A new evolutionary model that suggests a billion-year evolutionary arms race between two groups within the Bamfordvirae virus kingdom and their hosts has been proposed by researchers.
The editors of their study, which was published today as a peer-reviewed preprint in eLife, say that it provides “convincing” analyses that improve our comprehension of the deep evolutionary history of viruses, the interaction between viruses and the first eukaryotes (organisms with cells that include a nucleus), and the diversity of viral lineages.
One of the most diverse groups of viruses that infect living things is the family Bamfordvirae. They incorporate nucleocytoplasmic huge DNA infections (NCLDVs; the biggest infections described to date), virophages (viral parasites of other infections), adenoviruses (normal infections that cause cold and influenza-like side effects), and protesters and Polinton-like infections (both infections with versatile hereditary components that colonize the genomes of their hosts).
“Despite these hypothesized possibilities, the development of viruses in the Bamfordvirae kingdom continues to raise significant unanswered questions. We intended to test the predictions of both the nuclear-escape and virophage-first theories, and investigate other hypotheses on the genesis of certain lineages, in order to better understand their history.”José Gabriel Niño Barreat, Postdoctoral Research Assistant at the University of Oxford, UK.
There are two fundamental speculations for the starting points of these infections: the “virophage-first” and “nuclear-escape” hypotheses. According to the nuclear-escape hypothesis, a Maverick-like ancestor escaped from the nucleus of the host cell and gave rise to adenoviruses and NCLDVs after originating with hosts (endogenous). The virophage-first hypothesis, on the other hand, suggests that NCLDVs evolved alongside earlier virophages. After that, adenoviruses escaped from the host nucleus at a later stage, and mavericks evolved from virophages that became endogenous.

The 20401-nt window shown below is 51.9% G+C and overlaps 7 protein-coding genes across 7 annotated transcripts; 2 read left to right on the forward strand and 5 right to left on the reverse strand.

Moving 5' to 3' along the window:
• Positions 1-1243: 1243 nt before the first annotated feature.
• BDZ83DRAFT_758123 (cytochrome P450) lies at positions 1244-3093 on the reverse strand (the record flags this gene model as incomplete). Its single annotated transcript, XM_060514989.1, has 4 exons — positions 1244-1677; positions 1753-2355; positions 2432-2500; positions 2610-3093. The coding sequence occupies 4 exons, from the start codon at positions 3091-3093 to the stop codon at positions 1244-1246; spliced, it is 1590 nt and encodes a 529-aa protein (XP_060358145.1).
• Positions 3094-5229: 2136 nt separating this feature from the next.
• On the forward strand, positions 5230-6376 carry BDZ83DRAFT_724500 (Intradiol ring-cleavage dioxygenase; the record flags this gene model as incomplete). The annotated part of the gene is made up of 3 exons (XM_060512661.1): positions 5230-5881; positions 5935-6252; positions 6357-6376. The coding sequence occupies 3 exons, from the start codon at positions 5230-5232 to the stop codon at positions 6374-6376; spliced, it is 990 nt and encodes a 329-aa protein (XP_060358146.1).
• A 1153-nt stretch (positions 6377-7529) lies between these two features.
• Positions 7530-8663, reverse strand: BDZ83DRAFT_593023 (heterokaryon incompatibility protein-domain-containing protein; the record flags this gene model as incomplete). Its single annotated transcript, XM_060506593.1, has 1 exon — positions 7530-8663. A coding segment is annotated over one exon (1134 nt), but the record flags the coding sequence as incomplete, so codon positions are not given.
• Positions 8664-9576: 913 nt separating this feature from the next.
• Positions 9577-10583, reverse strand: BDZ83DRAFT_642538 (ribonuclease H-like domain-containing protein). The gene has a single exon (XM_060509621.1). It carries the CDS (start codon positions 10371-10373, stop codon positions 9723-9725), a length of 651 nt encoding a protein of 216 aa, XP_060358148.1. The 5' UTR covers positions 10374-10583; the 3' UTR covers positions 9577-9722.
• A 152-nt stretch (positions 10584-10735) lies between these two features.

“In spite of these proposed situations, the broadening of infections in the Bamfordvirae realm remains a significant open inquiry in infection development. “We wanted to test the predictions made by both the nuclear-escape and virophage-first models and consider alternative scenarios regarding the origin of different lineages in order to gain a better understanding of their history,” says Postdoctoral Research Assistant José Gabriel Nio Barreat at the University of Oxford, UK.
The study was co-authored by Barreat and Aris Katzourakis, Professor of Evolution and Genomics at the Department of Biology at the University of Oxford.
Barreat and Katzourakis compared the nuclear escape scenario’s plausibility to that of other possible evolutionary scenarios by employing two hypothesis-testing strategies—maximum-likelihood and Bayesian frameworks. They zeroed in on four key proteins shared by infections in this genealogy that are associated with the arrangement of viral capsids: DNA-packaging ATPase, major and minor capsid proteins, and protease.